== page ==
By focusing on children and adults with disabilities, each contributor offers critical research which challenges the non-transferable divide between us and them , encouraging art teachers, therapists, critics, and general readers alike to uncover their biases regarding the nature of art and education.
Ballroom Bonanza is an A-Z of the dance floor and contains a puzzle surprise on every page in the tradition of the picture book sensation Animalia!
Perfection is in the eye of the beholder . . .
Proud of his reputation as a rogue, Justin Sterling intends tobe the first to bed "The Unattainable"--the Season's most luscious debutante--and win the wager that's the talk of the ton. However, he never expected the enchantress in question to be Arabella Templeton, who once stole his heart and owns it still. Now the notorious scoundrel will have to prove to her that his intentions are honorable . . . while protecting her virtue from every other rascal in London.
Arabella will marry only for love--and she does not need her childhood nemesis to act as her self-appointed guardian Though the arrogant cad seems sincere, she is well aware of his rakehell history and won't be swayed by his considerable charm and disarming good looks. For it would be pure madness for Arabella to ignore the voice of reason that whispers "beware " and heed instead a traitorous heart that insists Justin Sterling would make . . .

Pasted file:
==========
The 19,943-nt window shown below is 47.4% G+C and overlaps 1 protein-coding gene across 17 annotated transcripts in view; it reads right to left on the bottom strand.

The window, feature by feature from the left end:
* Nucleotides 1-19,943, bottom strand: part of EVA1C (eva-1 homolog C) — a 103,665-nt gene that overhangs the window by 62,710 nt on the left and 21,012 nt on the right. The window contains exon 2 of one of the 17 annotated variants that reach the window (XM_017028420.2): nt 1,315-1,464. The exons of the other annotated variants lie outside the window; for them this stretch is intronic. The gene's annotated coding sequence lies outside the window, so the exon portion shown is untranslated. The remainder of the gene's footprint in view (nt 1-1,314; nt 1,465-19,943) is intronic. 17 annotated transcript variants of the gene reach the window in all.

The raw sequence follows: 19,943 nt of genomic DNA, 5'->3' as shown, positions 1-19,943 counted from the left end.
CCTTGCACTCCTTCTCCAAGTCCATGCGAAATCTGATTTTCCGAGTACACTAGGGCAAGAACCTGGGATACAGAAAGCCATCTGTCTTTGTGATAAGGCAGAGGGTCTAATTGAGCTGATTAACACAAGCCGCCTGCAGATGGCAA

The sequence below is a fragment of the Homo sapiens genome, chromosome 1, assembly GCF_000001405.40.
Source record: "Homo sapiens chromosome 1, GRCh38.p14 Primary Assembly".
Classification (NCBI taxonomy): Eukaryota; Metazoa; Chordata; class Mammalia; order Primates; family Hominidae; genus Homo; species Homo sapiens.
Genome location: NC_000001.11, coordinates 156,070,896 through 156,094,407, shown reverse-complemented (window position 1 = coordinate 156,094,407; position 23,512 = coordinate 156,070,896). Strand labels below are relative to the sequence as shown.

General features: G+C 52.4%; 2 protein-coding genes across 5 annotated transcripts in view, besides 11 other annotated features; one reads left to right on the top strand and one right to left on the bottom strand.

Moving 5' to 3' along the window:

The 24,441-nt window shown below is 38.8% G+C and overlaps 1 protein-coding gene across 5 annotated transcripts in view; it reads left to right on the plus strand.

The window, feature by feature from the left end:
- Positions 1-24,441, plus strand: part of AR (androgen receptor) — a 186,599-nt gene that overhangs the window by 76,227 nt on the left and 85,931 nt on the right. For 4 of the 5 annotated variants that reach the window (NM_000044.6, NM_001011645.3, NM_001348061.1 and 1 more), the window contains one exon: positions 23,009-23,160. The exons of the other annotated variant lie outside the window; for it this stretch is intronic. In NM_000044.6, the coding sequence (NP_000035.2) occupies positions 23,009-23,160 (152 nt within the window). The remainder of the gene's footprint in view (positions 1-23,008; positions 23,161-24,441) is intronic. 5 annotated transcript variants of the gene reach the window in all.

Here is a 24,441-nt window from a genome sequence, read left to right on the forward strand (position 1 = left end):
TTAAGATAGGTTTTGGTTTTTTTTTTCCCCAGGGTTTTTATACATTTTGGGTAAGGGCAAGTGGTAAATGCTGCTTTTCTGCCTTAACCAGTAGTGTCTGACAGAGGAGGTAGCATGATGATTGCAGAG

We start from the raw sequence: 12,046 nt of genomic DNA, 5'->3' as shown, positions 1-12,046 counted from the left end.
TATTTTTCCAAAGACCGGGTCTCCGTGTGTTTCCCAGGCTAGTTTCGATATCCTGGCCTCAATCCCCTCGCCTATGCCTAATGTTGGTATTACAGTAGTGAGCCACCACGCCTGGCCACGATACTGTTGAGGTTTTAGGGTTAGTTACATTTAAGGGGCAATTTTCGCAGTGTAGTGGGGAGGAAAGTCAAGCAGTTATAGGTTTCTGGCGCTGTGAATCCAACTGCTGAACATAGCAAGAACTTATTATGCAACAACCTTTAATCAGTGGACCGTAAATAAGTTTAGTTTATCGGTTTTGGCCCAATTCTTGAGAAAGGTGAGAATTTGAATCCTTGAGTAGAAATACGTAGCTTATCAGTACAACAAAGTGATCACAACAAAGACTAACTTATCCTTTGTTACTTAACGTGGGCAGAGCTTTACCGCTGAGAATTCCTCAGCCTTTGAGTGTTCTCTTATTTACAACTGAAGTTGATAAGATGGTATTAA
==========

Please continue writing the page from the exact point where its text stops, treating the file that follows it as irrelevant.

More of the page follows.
*New and updated* Now featuring 100 puzzles and including blank 'to do' & list pages -Over 100 pages of lined note paper
-100 challenging puzzles. 17 puzzle types including sudoku, anagrams and number puzzles.
-High quality paper. Perfect for notes & scribbles
-Handy pocket size (5x8 inches) with gloss cover finish
Available in a large range of job titles with personalised covers (please note this is part of a gift range and only the cover is personalised to the job title)
For other puzzle books and gift ideas, visit www.puzzle-book.co.uk
A Room of One's Own is an extended essay by Virginia Woolf. First published in 1929, the essay was based on a series of lectures she delivered at Newnham College and Girton College, two women's colleges at Cambridge University in October 1928. While this extended essay in fact employs a fictional narrator and narrative to explore women both as writers of and characters in fiction, the manuscript for the delivery of the series of lectures, titled "Women and Fiction", and hence the essay, are considered non-fiction. The essay is generally seen as a feminist text, and is noted in its argument for both a literal and figural space for women writers within a literary tradition dominated by patriarchy. With an Introduction by Francis Spalding.
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